Superintendent laments frequency, costs incurred from repeated events
ALMONT — In the aftermath of extreme winds Sunday, Nov. 15 and subsequent power outages, a power surge has caused significant damage to the electrical systems at Almont Middle School and Orchard Primary School.
Almont Schools Supt. Dr. Bill Kalmar reported earlier that the power surge impacted the climate controls at both affected schools.
“Due to the heavy winds and weather, the school district not only lost power, but also suffered a power surge which disabled important building functions at the primary school and middle school,” Kalmar said. “While we are expediting repairs, we are now running into a spare parts shortage that is affecting much of the country.”
Kalmar said that the damage had rendered both schools unusable for instruction until necessary repairs can be completed. As a result students at those two schools who had been participating in in-person instruction were transitioned to remote learning on Friday, Nov. 20.
Making matters worse was that the storm damage occurred almost concurrently with the Michigan Dept. of Health and Human Services’ COVID-related emergency order to cancel in-person instruction until Wednesday, Dec. 9, for grades 9-12.
Past surge issues
Kalmar reminded that this was not the first time Almont Schools have experienced significant damage caused by a power surge.
He noted in the summer of 2017, Almont High School sustained extensive and costly internal damage resulting from an electrical power surge.
“It is extremely frustrating that we have had multiple major power surges that have damaged our schools,” said Kalmar. Since that big one in 2017, we have attempted to mitigate this problem as best we can.”
Kalmar believes the frequent outages and subsequent surges are associated with the Village of Almont’s continuing electrical power issues.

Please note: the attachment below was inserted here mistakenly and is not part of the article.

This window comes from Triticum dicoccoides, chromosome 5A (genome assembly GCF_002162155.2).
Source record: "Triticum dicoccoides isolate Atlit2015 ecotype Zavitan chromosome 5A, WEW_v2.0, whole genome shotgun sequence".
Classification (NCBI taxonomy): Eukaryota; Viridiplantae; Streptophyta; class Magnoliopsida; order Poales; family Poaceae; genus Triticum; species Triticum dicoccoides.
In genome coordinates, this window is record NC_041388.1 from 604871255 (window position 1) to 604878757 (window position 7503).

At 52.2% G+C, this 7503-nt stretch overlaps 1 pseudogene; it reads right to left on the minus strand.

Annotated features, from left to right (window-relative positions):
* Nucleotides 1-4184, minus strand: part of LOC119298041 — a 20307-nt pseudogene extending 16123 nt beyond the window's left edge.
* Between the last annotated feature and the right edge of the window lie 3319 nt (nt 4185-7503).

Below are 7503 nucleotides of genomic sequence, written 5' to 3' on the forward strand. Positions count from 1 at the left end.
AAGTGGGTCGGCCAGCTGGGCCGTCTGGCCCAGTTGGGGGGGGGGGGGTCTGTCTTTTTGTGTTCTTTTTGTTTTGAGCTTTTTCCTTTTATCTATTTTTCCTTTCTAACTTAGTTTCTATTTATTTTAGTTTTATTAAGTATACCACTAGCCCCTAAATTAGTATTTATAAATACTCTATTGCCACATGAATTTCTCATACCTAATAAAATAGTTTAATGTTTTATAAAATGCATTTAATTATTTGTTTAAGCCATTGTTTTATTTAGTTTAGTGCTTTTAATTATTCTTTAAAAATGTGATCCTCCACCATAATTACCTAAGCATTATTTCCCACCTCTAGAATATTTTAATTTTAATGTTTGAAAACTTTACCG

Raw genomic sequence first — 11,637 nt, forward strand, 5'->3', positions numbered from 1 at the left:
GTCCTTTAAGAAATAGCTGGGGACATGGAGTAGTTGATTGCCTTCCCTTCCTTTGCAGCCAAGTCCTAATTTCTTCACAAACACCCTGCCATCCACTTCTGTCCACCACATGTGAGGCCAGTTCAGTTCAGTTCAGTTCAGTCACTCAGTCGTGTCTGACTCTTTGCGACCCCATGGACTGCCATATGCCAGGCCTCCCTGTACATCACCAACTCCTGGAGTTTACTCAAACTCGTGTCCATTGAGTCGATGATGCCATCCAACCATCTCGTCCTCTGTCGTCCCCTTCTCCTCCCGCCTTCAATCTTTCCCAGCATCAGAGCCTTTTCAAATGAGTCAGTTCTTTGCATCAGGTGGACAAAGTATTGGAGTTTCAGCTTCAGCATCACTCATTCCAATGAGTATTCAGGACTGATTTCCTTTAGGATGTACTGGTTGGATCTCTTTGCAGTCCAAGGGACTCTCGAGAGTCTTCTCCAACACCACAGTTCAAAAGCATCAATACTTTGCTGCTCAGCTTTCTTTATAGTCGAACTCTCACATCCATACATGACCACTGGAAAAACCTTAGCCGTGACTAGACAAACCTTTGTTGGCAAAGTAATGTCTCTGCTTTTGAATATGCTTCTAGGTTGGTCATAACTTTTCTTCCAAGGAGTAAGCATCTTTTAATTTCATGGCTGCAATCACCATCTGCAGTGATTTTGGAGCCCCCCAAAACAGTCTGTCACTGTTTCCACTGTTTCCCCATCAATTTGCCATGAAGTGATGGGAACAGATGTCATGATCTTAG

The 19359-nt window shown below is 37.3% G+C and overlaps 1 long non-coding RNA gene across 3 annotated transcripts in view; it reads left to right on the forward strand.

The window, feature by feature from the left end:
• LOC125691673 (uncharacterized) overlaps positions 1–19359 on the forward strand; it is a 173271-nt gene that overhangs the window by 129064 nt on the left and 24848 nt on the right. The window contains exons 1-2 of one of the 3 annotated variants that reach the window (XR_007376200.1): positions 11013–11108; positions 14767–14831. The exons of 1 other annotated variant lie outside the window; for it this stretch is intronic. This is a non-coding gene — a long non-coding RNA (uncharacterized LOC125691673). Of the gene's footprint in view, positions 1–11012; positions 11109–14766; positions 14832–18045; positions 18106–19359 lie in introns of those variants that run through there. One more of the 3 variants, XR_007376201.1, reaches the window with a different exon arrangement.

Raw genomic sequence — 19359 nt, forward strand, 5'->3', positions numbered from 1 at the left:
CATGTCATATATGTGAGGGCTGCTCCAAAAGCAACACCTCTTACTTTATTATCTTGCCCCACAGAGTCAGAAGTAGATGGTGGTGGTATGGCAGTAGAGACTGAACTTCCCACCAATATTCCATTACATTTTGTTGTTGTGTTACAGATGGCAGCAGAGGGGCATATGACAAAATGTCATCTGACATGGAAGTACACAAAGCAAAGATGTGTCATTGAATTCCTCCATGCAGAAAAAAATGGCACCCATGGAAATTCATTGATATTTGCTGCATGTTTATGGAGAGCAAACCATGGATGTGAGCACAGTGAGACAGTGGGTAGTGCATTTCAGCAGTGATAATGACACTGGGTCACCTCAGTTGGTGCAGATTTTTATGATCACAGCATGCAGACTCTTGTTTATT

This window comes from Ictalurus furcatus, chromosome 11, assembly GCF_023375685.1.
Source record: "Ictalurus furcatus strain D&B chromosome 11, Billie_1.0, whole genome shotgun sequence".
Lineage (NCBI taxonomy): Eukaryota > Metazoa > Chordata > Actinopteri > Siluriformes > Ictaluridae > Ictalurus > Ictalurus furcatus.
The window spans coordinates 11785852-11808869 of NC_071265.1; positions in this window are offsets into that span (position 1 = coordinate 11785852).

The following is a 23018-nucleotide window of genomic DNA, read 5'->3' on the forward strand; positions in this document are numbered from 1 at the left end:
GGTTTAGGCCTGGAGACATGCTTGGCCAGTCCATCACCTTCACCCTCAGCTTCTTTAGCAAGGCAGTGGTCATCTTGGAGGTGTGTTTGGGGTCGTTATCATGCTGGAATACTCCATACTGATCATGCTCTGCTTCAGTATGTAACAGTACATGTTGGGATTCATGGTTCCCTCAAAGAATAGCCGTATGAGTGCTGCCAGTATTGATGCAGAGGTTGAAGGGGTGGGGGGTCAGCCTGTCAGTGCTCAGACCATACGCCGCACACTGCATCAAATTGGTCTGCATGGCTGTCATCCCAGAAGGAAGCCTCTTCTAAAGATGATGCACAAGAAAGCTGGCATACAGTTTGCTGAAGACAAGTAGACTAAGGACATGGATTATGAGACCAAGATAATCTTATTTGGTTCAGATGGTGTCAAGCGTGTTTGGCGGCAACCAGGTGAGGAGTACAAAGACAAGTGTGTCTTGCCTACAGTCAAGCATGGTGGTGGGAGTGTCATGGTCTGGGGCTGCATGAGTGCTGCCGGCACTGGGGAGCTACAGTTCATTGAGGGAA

“From our understanding, many of these issues cannot be resolved until Almont’s power issues are resolved in general,” he said. “We did meet with DTE in 2018 to discuss these recurring issues and, at that time, they could offer no solutions. “We have considered a number of expensive options, but there have never been any guarantees that any of these would be 100 percent effective.”
school officials were scheduled to meet again with representatives from DTE to discuss possible options and solutions.
As of Tuesday morning, Kalmar said he had not been informed of the the costs that will have to be absorbed by the school district.
“We do not have a total estimate yet, but the last one (in 2017) was a $75,000 event and only partially covered by insurance,” he said. “We are working with SET SEG (the district’s insurance provider) at this time.”
Lost learning time
Even more frustrating to Kalmar is the loss of learning opportunities for students.
“Our elementary and middle school students should be sitting in their classrooms right now learning,” he said.
Those students who had been receiving face-to-face instruction are due to return to the classroom on December 9.